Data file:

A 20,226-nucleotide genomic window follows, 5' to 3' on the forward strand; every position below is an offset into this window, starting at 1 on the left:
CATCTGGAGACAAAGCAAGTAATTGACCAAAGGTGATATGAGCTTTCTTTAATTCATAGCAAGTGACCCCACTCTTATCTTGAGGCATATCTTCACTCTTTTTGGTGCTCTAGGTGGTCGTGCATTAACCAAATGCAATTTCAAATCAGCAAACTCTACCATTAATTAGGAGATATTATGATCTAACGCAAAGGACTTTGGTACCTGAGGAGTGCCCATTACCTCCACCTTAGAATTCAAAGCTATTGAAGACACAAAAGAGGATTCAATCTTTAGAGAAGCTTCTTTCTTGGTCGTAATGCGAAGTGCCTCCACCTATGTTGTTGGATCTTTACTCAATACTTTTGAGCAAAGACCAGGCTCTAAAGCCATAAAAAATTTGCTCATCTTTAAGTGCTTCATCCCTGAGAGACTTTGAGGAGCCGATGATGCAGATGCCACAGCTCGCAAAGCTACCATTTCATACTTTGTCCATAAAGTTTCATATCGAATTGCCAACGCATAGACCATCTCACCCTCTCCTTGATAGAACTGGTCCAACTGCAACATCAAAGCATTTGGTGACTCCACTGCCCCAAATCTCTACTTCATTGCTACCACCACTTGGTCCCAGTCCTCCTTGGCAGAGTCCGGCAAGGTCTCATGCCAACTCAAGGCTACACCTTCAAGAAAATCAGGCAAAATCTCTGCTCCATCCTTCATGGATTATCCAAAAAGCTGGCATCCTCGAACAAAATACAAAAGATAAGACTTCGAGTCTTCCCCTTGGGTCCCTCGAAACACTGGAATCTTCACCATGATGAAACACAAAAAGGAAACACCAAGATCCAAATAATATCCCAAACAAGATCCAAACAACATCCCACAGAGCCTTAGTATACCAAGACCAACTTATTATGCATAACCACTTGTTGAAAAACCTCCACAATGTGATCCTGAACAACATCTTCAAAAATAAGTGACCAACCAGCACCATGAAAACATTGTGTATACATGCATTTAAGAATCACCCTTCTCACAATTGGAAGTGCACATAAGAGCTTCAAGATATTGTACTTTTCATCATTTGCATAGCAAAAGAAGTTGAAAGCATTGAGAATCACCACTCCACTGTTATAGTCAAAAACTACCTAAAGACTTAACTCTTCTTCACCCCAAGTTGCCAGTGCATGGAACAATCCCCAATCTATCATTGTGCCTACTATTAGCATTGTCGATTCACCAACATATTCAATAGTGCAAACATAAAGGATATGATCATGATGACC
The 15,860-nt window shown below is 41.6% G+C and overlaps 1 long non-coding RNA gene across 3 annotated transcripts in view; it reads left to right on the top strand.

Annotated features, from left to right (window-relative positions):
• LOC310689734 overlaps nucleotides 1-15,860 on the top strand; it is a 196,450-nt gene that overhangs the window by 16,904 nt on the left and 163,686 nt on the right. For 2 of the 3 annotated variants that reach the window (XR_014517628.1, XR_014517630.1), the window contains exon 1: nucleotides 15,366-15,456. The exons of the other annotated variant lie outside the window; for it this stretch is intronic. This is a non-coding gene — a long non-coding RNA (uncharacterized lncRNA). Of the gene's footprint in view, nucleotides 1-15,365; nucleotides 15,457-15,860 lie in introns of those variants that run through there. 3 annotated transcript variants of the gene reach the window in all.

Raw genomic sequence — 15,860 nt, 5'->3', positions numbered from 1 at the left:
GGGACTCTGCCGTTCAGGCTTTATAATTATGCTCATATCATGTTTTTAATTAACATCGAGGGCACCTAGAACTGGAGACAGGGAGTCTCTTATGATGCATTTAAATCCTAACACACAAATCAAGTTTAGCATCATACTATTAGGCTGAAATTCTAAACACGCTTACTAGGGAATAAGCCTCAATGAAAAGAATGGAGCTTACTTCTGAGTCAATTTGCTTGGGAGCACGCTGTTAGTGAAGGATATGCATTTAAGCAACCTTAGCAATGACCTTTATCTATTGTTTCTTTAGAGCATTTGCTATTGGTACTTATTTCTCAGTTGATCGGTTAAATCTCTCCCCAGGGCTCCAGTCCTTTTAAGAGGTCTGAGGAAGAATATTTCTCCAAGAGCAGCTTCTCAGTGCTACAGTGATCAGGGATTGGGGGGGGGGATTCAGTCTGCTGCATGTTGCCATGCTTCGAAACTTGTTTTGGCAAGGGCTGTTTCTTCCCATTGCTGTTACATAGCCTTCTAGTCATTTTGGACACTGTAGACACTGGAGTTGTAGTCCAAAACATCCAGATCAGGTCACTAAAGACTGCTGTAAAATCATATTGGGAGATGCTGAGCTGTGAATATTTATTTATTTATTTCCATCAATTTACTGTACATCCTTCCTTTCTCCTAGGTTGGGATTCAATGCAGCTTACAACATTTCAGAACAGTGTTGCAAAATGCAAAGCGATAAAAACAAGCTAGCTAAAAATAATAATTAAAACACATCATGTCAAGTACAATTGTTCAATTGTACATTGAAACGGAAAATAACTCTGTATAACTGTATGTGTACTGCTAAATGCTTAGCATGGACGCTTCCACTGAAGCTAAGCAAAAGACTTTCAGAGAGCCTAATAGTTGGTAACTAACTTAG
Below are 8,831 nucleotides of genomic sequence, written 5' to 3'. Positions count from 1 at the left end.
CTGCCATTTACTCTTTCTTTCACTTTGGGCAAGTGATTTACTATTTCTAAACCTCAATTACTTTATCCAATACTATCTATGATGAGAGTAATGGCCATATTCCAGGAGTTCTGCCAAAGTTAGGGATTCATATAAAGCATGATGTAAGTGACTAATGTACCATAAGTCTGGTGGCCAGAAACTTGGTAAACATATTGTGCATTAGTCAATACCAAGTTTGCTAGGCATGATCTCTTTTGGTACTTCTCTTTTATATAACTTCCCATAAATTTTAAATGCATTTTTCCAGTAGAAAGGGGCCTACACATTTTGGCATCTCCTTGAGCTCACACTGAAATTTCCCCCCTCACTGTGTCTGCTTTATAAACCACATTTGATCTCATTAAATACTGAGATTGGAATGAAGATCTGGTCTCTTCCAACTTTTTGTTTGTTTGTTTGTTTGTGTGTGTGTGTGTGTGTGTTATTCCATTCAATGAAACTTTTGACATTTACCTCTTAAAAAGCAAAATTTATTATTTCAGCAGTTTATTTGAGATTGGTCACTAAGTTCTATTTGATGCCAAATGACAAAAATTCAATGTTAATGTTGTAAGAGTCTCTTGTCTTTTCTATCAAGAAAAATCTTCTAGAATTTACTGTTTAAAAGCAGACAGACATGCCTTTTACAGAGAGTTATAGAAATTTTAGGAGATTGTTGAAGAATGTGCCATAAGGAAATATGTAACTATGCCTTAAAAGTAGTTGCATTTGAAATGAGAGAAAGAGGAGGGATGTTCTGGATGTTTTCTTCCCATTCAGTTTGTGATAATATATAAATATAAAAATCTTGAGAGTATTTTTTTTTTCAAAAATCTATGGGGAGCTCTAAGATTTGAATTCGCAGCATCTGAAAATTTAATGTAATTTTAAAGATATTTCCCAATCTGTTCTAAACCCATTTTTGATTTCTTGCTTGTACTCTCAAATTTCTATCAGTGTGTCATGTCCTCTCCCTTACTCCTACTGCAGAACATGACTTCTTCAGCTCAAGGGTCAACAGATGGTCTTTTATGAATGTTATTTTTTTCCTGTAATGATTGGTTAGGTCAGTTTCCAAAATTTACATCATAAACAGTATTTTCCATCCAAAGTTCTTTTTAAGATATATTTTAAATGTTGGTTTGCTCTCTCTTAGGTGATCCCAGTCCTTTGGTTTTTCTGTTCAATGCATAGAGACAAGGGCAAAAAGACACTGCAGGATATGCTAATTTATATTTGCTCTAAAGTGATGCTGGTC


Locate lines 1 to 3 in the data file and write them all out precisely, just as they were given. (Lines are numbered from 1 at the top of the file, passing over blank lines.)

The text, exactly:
A 20,226-nucleotide genomic window follows, 5' to 3' on the forward strand; every position below is an offset into this window, starting at 1 on the left:
CATCTGGAGACAAAGCAAGTAATTGACCAAAGGTGATATGAGCTTTCTTTAATTCATAGCAAGTGACCCCACTCTTATCTTGAGGCATATCTTCACTCTTTTTGGTGCTCTAGGTGGTCGTGCATTAACCAAATGCAATTTCAAATCAGCAAACTCTACCATTAATTAGGAGATATTATGATCTAACGCAAAGGACTTTGGTACCTGAGGAGTGCCCATTACCTCCACCTTAGAATTCAAAGCTATTGAAGACACAAAAGAGGATTCAATCTTTAGAGAAGCTTCTTTCTTGGTCGTAATGCGAAGTGCCTCCACCTATGTTGTTGGATCTTTACTCAATACTTTTGAGCAAAGACCAGGCTCTAAAGCCATAAAAAATTTGCTCATCTTTAAGTGCTTCATCCCTGAGAGACTTTGAGGAGCCGATGATGCAGATGCCACAGCTCGCAAAGCTACCATTTCATACTTTGTCCATAAAGTTTCATATCGAATTGCCAACGCATAGACCATCTCACCCTCTCCTTGATAGAACTGGTCCAACTGCAACATCAAAGCATTTGGTGACTCCACTGCCCCAAATCTCTACTTCATTGCTACCACCACTTGGTCCCAGTCCTCCTTGGCAGAGTCCGGCAAGGTCTCATGCCAACTCAAGGCTACACCTTCAAGAAAATCAGGCAAAATCTCTGCTCCATCCTTCATGGATTATCCAAAAAGCTGGCATCCTCGAACAAAATACAAAAGATAAGACTTCGAGTCTTCCCCTTGGGTCCCTCGAAACACTGGAATCTTCACCATGATGAAACACAAAAAGGAAACACCAAGATCCAAATAATATCCCAAACAAGATCCAAACAACATCCCACAGAGCCTTAGTATACCAAGACCAACTTATTATGCATAACCACTTGTTGAAAAACCTCCACAATGTGATCCTGAACAACATCTTCAAAAATAAGTGACCAACCAGCACCATGAAAACATTGTGTATACATGCATTTAAGAATCACCCTTCTCACAATTGGAAGTGCACATAAGAGCTTCAAGATATTGTACTTTTCATCATTTGCATAGCAAAAGAAGTTGAAAGCATTGAGAATCACCACTCCACTGTTATAGTCAAAAACTACCTAAAGACTTAACTCTTCTTCACCCCAAGTTGCCAGTGCATGGAACAATCCCCAATCTATCATTGTGCCTACTATTAGCATTGTCGATTCACCAACATATTCAATAGTGCAAACATAAAGGATATGATCATGATGACC
The 15,860-nt window shown below is 41.6% G+C and overlaps 1 long non-coding RNA gene across 3 annotated transcripts in view; it reads left to right on the top strand.